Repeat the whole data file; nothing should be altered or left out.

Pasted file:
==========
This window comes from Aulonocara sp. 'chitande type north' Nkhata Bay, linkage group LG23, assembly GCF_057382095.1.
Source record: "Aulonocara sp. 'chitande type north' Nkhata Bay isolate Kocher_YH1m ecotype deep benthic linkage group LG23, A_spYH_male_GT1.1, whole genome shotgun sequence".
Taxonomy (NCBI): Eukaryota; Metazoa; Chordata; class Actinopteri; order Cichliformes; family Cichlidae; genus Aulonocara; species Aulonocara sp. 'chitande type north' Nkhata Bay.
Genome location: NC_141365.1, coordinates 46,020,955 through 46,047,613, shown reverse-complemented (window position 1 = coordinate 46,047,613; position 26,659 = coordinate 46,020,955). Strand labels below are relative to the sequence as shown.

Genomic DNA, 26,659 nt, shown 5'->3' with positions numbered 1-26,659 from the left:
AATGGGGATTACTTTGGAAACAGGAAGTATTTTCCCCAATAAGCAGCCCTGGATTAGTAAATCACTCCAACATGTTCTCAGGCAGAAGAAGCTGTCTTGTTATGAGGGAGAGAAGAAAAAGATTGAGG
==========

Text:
This window comes from Aulonocara sp. 'chitande type north' Nkhata Bay, linkage group LG23, assembly GCF_057382095.1.
Source record: "Aulonocara sp. 'chitande type north' Nkhata Bay isolate Kocher_YH1m ecotype deep benthic linkage group LG23, A_spYH_male_GT1.1, whole genome shotgun sequence".
Taxonomy (NCBI): Eukaryota; Metazoa; Chordata; class Actinopteri; order Cichliformes; family Cichlidae; genus Aulonocara; species Aulonocara sp. 'chitande type north' Nkhata Bay.
Genome location: NC_141365.1, coordinates 46,020,955 through 46,047,613, shown reverse-complemented (window position 1 = coordinate 46,047,613; position 26,659 = coordinate 46,020,955). Strand labels below are relative to the sequence as shown.

Genomic DNA, 26,659 nt, shown 5'->3' with positions numbered 1-26,659 from the left:
AATGGGGATTACTTTGGAAACAGGAAGTATTTTCCCCAATAAGCAGCCCTGGATTAGTAAATCACTCCAACATGTTCTCAGGCAGAAGAAGCTGTCTTGTTATGAGGGAGAGAAGAAAAAGATTGAGG